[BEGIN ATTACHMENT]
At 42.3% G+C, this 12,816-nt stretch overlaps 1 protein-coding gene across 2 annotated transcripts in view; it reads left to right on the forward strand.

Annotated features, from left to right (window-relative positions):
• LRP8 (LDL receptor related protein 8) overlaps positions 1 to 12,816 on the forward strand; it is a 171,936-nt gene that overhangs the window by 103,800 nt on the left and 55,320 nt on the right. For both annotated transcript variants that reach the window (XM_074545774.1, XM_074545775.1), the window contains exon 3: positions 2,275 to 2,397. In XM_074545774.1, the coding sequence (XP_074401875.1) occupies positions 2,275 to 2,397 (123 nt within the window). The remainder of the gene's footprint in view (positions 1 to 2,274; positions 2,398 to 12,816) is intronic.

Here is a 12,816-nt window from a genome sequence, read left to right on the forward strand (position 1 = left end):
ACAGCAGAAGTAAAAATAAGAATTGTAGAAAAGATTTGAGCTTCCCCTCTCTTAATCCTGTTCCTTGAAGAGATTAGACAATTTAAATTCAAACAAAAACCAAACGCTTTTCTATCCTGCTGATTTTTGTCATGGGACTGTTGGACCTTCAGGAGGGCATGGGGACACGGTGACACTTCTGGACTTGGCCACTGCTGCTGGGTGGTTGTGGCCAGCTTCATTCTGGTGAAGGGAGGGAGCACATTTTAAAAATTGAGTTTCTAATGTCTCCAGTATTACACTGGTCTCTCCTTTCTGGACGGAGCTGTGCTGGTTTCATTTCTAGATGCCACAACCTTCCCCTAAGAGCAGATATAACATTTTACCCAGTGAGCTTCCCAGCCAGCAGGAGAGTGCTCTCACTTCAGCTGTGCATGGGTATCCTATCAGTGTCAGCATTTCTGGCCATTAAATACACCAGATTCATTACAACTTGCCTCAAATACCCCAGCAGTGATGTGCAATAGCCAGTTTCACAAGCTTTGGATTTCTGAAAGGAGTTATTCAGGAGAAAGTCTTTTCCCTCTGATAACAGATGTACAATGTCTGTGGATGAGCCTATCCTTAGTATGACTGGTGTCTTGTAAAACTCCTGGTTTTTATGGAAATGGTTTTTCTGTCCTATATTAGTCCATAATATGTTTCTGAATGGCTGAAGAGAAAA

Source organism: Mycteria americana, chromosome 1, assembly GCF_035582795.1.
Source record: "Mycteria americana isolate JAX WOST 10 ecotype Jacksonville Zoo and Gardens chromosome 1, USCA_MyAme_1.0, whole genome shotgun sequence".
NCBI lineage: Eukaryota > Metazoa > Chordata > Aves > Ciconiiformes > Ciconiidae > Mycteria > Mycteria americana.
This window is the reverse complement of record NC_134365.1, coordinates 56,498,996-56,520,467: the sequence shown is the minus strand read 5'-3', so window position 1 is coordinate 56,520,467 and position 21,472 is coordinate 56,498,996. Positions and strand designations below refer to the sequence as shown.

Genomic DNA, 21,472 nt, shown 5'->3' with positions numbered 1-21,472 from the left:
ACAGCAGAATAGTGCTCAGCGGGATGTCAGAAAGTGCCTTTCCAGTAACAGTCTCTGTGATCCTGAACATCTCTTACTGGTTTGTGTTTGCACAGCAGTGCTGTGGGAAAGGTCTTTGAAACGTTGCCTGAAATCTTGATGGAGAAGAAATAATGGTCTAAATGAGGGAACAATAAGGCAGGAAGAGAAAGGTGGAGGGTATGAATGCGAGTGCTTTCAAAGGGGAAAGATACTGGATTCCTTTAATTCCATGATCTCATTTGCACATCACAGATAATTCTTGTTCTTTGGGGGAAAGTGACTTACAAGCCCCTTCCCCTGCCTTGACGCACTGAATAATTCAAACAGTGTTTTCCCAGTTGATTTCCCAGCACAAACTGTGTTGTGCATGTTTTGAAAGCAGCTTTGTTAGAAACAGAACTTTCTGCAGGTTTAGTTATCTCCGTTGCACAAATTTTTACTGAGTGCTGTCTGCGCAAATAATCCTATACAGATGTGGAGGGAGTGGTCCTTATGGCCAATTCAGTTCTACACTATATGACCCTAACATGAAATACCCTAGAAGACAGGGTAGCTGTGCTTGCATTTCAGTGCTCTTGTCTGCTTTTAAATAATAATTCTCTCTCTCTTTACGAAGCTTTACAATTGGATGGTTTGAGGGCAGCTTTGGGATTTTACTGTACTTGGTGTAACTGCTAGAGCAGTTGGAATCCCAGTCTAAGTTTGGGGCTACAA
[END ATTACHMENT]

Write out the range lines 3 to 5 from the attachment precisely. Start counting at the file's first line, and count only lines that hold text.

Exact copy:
• LRP8 (LDL receptor related protein 8) overlaps positions 1 to 12,816 on the forward strand; it is a 171,936-nt gene that overhangs the window by 103,800 nt on the left and 55,320 nt on the right. For both annotated transcript variants that reach the window (XM_074545774.1, XM_074545775.1), the window contains exon 3: positions 2,275 to 2,397. In XM_074545774.1, the coding sequence (XP_074401875.1) occupies positions 2,275 to 2,397 (123 nt within the window). The remainder of the gene's footprint in view (positions 1 to 2,274; positions 2,398 to 12,816) is intronic.

Here is a 12,816-nt window from a genome sequence, read left to right on the forward strand (position 1 = left end):
ACAGCAGAAGTAAAAATAAGAATTGTAGAAAAGATTTGAGCTTCCCCTCTCTTAATCCTGTTCCTTGAAGAGATTAGACAATTTAAATTCAAACAAAAACCAAACGCTTTTCTATCCTGCTGATTTTTGTCATGGGACTGTTGGACCTTCAGGAGGGCATGGGGACACGGTGACACTTCTGGACTTGGCCACTGCTGCTGGGTGGTTGTGGCCAGCTTCATTCTGGTGAAGGGAGGGAGCACATTTTAAAAATTGAGTTTCTAATGTCTCCAGTATTACACTGGTCTCTCCTTTCTGGACGGAGCTGTGCTGGTTTCATTTCTAGATGCCACAACCTTCCCCTAAGAGCAGATATAACATTTTACCCAGTGAGCTTCCCAGCCAGCAGGAGAGTGCTCTCACTTCAGCTGTGCATGGGTATCCTATCAGTGTCAGCATTTCTGGCCATTAAATACACCAGATTCATTACAACTTGCCTCAAATACCCCAGCAGTGATGTGCAATAGCCAGTTTCACAAGCTTTGGATTTCTGAAAGGAGTTATTCAGGAGAAAGTCTTTTCCCTCTGATAACAGATGTACAATGTCTGTGGATGAGCCTATCCTTAGTATGACTGGTGTCTTGTAAAACTCCTGGTTTTTATGGAAATGGTTTTTCTGTCCTATATTAGTCCATAATATGTTTCTGAATGGCTGAAGAGAAAA